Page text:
The week before my time to request a new trial test, the person handling me took another job. I couldn't find out from anyone who I was supposed to talk to now for my follow-up. This was Strike 2.
I never got any closer to working for the Big Two than this. Later on, I learned that the page rate for starting colorists had dropped about 37%. Folks, go thank a colorist when you see one out in the wild or at a con. They are some of the hardest working people in the industry. They typically lose $10 off their page rate for needed flatters because on average, they get around 7–9 days to finish a book and it's near impossible for them to flat and render a full issue in that time period.
Realizations Hit Hard
Looking back, I realize now that from about 2010 through 2013, I wasn't happy. I worked a day job that I couldn't stand anymore. The drive to create new art was hit or miss. I was tired of "working in obscurity." I think people knew this when they saw me. Fellow artists stopped talking to me as much. Con goers would avoid my table. I probably wore a permanent scowl and didn't even realize it. 2012 saw many changes. My wife gave birth to our youngest son. I quit my day job of seven years and took another. I was still miserable, but at least I got out of the environment that made me miserable.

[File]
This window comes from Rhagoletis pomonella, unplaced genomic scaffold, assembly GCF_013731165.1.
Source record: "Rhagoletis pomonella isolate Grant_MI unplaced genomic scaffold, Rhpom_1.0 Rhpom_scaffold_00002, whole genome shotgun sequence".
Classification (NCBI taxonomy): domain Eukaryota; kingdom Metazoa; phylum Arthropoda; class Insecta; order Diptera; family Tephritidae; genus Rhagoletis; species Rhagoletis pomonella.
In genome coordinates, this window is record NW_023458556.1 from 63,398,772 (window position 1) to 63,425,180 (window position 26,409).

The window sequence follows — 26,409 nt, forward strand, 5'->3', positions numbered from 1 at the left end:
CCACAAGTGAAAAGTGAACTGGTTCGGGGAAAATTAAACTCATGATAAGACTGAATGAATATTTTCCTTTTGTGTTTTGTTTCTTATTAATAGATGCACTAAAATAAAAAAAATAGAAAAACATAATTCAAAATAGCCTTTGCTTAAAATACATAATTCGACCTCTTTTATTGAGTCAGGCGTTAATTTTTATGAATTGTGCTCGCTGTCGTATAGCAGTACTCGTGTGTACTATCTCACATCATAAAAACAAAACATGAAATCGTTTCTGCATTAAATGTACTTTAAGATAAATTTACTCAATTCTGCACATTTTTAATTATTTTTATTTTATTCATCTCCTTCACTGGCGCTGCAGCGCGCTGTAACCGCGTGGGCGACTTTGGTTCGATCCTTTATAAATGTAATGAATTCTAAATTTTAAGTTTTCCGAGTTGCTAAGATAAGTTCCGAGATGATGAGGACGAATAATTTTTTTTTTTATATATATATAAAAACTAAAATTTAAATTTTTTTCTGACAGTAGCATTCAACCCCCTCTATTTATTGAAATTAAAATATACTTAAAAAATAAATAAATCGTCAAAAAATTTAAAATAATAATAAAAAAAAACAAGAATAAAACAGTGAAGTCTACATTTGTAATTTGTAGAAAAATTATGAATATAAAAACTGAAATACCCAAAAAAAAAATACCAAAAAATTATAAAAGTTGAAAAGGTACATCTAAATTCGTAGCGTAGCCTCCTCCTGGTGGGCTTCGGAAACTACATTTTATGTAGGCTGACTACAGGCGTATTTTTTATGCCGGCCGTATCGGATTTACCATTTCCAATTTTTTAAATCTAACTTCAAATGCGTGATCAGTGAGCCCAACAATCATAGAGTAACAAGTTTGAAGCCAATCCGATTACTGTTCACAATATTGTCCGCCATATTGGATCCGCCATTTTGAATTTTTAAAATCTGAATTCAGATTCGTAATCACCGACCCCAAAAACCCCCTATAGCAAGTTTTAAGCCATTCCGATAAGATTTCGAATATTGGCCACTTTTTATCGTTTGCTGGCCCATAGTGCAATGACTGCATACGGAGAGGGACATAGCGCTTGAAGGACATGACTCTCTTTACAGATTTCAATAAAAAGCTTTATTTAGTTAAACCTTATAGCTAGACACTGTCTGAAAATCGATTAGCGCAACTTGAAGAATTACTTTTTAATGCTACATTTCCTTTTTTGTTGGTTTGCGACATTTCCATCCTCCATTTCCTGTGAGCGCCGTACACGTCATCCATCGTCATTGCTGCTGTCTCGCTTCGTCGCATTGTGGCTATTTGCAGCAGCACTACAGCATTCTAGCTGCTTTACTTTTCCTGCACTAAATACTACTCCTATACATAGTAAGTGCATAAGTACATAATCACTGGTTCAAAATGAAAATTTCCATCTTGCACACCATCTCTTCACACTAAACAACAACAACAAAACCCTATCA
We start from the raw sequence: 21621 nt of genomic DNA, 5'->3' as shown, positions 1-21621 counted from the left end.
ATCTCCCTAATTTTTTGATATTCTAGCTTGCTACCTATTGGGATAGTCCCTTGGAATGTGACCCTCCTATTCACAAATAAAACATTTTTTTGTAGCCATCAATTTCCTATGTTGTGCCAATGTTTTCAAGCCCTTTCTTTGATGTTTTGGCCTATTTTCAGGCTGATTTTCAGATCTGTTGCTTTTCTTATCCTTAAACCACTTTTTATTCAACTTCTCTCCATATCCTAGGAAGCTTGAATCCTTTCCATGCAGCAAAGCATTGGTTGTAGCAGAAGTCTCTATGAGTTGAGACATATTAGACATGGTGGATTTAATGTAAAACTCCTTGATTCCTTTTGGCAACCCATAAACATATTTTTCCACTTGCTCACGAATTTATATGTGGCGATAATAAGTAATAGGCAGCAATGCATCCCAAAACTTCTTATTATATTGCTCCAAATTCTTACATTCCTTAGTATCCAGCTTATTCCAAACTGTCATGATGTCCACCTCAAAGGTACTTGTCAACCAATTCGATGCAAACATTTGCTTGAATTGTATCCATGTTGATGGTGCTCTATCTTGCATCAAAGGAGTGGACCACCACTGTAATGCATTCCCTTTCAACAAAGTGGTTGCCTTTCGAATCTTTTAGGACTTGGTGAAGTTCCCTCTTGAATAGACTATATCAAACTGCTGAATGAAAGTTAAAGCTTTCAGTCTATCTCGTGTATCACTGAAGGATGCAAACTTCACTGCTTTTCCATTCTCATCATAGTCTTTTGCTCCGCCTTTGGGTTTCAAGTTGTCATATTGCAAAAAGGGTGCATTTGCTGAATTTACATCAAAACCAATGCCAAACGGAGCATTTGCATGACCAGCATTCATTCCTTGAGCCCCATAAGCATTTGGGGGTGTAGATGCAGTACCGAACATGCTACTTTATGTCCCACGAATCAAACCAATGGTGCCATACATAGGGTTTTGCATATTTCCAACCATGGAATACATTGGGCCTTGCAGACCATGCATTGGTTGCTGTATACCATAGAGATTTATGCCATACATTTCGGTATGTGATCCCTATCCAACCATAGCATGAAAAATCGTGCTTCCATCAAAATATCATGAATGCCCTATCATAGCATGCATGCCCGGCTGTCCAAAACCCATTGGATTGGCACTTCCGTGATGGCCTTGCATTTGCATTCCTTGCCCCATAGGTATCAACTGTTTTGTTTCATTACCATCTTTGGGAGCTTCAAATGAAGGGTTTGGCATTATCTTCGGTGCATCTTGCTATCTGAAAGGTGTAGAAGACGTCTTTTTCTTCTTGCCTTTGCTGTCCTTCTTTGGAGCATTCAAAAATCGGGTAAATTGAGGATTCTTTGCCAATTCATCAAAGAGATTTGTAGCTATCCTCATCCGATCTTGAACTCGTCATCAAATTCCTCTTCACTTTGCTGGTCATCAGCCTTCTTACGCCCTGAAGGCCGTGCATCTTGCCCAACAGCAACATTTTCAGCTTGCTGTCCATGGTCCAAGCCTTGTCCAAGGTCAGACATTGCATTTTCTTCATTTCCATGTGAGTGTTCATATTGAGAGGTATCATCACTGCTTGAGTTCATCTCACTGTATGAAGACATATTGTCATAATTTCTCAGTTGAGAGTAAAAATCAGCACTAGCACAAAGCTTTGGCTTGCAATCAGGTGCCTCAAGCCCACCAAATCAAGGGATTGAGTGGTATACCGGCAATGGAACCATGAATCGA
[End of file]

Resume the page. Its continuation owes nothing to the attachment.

Spring of 2013 found me unemployed for the first time. I didn't have money for conventions or to buy comics. I broke with the industry at first out of necessity and then because I really didn't want to go back to it. I found I didn't miss it. That was Strike 3. Why should I pursue a goal that no longer mattered to me? I still go to one or two conventions every year as an attendee to see old friends. That's the hard part. I miss the friends I made.
My family became my focus. In the fall of 2014 I found a new job and had come to peace with my decision to stop trying to make it in comics. We finished remodeling our house and I started painting with real acrylic paint; brushes, canvas and all.
Is There A Lesson?
The main lesson I learned from my journey is that holding on to something that doesn't drive you might not be the best thing to do. It's difficult to sever the ties you set up to keep you moving towards a goal. If pursuing a goal is affecting your health (I ended up in the ER at one point) or is negatively affecting those you care for ask yourself many times if it's worth it.
Oh, and con goers, be sure to stop by Artist Alley. Take the time to look at the art and talk to the people making the art. Ask commission prices. Spend some money at their table. You'd be surprised how much $10 is worth to an artist staring down a total weekend cost of $500+. Your $10 just moved them closer to their goal of selling enough original art or prints to break even.